The books have arrived, our brand new notepad is bought and the pens and pencils are in place. With every new Open University module there is usually a mix of excitement and trepidation. I was always pleased to see the course books sitting fresh and untouched on my table before the module had officially opened as it offered up a chance to get stuck in to exploring an overview of the text before it all kicks off.

Perhaps everyone thinks this way or perhaps I’m in the minority. There are different approaches to dealing with course materials early on but as soon as the module website home section opens then the schedule and timetable are there to guide us along. Usually the brown cardboard envelope arrives before the course homepage is up and running so there is an opportunity to “get ahead”. If you are able to take advantage then do so.

When I was studying for T189: Digital photography (one of the shorter courses the Open University has to offer) there was a series of online tutorials which allowed us to skip ahead and get an overall feel for the course and what was up ahead. On A215: Creative writing one fellow student was boasting at the first tutorial that he had already completed the first three TMAs. That’s overkill in my opinion and unwise. If he was even telling the truth.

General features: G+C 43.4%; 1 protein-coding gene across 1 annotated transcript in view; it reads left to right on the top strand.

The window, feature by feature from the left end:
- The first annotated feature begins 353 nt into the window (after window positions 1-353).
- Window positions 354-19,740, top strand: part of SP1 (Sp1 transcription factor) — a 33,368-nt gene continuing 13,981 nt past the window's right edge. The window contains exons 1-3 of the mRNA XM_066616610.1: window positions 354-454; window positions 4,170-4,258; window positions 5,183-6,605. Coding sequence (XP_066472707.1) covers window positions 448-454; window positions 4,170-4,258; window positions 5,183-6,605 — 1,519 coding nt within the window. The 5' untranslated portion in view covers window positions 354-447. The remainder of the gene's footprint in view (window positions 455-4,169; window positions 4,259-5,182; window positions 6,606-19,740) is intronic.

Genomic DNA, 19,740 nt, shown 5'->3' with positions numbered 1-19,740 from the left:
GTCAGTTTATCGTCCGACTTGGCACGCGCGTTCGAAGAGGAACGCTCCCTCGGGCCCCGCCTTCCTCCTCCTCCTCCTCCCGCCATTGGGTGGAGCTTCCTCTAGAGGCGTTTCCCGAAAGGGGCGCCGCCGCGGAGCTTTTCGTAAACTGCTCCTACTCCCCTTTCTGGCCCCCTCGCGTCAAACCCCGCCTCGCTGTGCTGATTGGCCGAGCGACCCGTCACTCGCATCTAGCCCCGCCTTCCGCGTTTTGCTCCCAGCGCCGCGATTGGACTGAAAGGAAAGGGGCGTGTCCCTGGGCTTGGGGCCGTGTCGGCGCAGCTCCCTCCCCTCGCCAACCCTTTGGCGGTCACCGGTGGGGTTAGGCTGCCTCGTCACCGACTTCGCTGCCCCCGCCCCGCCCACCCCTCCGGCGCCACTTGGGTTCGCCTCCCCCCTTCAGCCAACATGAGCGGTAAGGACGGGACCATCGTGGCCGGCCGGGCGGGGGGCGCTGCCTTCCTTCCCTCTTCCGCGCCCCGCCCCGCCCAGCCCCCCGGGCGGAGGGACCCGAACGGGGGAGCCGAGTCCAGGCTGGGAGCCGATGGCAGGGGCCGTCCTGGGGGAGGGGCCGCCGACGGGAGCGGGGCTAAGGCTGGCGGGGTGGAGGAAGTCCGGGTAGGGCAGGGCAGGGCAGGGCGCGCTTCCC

Personally I always took one TMA at a time. My sole focus was the current essay and not until it was submitted did I take a look at the next one. Occasionally I did take a look ahead at the final TMA or the EMA if I felt it was necessary or others were discussing it on forums or Facebook groups. Each to their own on that one I suppose.

So, back to the initial stages of a module. Rather than reading the entire course book (unless it’s relatively small) perhaps skimming through to get an overall idea of the requirements and feel for the subject could be beneficial. Especially if you are unfamiliar with much of the subject matter. I always found reading the introduction and conclusion of the books to be a good, solid way of introducing myself. Once you know the assignment question then you will be able to hone in on specific parts but the general overview is in place and you will have a feel for the content.

Whenever I was debating this on Twitter, one correspondent suggested that it is best to: “…..start straight away. Don’t hold off because it’s easy to fall behind. When it comes to Open University modules you need to get ahead and stay there.”

Wise words indeed. Studying can be difficult so we need to grab any advantages we can and that includes getting off to a solid start.

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